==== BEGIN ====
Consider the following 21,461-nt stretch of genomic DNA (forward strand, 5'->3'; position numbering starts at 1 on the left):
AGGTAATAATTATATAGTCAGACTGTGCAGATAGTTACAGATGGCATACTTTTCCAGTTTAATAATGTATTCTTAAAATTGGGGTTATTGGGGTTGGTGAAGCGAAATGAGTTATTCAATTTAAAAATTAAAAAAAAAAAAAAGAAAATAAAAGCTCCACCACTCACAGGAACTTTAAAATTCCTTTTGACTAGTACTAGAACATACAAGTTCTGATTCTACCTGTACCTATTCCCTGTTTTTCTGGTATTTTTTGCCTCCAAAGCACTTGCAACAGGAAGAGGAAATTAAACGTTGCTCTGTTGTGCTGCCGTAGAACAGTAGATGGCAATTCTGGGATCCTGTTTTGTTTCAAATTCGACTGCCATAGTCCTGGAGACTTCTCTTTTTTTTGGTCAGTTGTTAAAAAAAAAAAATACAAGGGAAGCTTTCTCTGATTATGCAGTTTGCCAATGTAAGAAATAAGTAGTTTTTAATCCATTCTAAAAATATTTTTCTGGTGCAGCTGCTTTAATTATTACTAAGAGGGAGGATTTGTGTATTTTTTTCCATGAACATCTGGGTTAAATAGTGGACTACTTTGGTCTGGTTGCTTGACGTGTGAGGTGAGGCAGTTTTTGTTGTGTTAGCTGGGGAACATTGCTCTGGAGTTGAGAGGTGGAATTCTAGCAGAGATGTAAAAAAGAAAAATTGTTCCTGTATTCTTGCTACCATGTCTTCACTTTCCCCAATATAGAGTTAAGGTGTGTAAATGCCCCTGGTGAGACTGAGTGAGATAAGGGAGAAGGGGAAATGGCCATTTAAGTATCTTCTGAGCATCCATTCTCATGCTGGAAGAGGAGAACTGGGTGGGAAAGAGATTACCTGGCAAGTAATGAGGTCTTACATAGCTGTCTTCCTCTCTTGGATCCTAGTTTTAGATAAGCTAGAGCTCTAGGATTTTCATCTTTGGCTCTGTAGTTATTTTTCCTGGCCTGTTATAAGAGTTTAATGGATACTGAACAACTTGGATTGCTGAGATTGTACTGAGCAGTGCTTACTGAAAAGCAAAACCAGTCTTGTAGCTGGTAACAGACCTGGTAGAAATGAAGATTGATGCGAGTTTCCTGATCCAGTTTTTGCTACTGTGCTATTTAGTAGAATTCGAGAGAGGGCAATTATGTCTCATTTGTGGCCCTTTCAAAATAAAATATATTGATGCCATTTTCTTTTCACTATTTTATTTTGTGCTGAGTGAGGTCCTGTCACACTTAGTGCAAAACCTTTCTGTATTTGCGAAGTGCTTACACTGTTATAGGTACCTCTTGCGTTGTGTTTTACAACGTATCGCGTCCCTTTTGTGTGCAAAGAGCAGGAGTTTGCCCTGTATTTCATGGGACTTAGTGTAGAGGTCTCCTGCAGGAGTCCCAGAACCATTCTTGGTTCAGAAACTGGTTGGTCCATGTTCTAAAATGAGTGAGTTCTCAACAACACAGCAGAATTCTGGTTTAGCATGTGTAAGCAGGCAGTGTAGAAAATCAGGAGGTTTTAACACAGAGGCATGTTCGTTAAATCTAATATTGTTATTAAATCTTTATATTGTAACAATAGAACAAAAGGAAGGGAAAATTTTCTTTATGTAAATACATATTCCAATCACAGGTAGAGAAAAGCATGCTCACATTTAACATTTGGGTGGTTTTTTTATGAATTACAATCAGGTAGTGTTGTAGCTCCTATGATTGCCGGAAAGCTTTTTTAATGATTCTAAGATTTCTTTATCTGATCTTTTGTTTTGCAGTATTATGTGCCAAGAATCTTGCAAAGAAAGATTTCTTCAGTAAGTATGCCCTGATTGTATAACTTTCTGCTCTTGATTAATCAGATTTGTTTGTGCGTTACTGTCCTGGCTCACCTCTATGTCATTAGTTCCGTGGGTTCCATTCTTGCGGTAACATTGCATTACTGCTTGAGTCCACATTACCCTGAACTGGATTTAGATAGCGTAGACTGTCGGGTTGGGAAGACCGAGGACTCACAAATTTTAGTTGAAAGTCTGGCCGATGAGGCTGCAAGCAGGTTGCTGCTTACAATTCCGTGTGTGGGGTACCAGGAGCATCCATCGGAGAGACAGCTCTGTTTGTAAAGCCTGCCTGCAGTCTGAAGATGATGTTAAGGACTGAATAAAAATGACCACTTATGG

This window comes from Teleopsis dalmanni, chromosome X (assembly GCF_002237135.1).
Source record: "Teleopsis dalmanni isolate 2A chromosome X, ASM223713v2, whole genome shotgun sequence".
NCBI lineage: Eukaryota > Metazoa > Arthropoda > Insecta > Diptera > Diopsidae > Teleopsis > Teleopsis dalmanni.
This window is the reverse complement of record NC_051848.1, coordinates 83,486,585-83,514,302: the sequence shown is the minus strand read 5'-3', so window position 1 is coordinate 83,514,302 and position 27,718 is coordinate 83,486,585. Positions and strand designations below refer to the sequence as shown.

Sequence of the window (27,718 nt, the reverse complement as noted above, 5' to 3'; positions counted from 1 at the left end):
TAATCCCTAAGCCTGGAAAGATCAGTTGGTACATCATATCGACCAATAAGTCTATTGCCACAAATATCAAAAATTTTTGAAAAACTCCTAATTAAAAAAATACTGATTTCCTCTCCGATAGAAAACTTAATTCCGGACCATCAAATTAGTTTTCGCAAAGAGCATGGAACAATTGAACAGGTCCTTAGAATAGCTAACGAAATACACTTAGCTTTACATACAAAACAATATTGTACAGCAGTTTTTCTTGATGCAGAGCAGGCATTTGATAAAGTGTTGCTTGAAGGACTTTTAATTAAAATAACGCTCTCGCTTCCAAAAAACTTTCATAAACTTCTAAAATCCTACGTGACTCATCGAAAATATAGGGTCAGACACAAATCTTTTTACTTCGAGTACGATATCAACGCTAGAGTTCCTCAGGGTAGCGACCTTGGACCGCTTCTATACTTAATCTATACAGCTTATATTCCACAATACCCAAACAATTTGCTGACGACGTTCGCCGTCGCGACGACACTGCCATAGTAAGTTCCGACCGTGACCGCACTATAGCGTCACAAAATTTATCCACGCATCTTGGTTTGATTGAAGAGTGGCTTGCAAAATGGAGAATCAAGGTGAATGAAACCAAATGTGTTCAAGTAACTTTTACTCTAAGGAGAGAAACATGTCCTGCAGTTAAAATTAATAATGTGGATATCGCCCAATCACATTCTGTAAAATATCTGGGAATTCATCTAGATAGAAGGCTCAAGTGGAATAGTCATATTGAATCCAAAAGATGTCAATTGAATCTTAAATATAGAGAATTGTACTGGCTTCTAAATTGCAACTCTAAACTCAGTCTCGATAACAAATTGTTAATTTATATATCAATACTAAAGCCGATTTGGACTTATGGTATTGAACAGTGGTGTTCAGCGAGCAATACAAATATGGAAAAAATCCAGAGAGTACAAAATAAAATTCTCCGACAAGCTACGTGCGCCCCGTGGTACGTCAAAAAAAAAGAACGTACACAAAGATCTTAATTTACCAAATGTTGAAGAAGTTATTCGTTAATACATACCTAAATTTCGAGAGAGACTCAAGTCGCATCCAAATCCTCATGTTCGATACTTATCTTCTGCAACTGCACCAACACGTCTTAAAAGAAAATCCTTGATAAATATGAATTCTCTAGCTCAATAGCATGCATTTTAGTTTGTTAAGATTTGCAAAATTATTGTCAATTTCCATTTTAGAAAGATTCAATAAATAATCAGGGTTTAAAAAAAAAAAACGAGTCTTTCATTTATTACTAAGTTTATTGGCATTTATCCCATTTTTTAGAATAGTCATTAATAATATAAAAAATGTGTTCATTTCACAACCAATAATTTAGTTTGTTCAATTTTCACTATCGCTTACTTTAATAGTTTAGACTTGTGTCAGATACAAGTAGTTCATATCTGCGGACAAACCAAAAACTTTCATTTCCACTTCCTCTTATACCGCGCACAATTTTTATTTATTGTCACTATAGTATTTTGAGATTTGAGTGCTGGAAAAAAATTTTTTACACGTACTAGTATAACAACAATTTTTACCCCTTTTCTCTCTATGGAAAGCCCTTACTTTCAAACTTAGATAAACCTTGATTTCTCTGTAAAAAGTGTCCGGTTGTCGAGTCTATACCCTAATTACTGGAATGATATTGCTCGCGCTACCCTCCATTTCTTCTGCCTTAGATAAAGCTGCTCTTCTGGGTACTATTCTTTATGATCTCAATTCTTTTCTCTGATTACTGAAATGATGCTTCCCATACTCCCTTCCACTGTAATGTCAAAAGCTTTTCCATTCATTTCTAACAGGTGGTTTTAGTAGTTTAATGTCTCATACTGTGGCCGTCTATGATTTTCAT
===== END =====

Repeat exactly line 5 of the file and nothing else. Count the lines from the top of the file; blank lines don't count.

NCBI lineage: Eukaryota > Metazoa > Arthropoda > Insecta > Diptera > Diopsidae > Teleopsis > Teleopsis dalmanni.